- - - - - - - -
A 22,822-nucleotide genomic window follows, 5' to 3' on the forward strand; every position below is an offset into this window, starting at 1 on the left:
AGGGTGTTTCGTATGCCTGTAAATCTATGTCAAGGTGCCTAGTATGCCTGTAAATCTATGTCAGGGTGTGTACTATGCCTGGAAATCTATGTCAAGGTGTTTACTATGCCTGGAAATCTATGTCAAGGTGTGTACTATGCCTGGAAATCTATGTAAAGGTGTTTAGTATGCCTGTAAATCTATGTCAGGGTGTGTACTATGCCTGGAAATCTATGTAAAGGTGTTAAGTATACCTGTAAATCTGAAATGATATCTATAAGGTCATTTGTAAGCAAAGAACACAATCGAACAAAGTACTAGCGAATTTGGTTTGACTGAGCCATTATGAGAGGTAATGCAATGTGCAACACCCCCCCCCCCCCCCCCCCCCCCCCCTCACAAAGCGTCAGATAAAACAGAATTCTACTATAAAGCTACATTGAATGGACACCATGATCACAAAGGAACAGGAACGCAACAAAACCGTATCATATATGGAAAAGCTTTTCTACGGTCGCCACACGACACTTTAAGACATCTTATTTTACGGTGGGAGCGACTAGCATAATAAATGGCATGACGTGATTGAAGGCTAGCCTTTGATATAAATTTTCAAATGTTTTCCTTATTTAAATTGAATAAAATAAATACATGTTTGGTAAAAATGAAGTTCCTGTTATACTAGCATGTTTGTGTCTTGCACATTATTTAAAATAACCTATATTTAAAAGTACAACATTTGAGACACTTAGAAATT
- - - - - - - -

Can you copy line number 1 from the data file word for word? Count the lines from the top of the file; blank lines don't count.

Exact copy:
A 22,822-nucleotide genomic window follows, 5' to 3' on the forward strand; every position below is an offset into this window, starting at 1 on the left: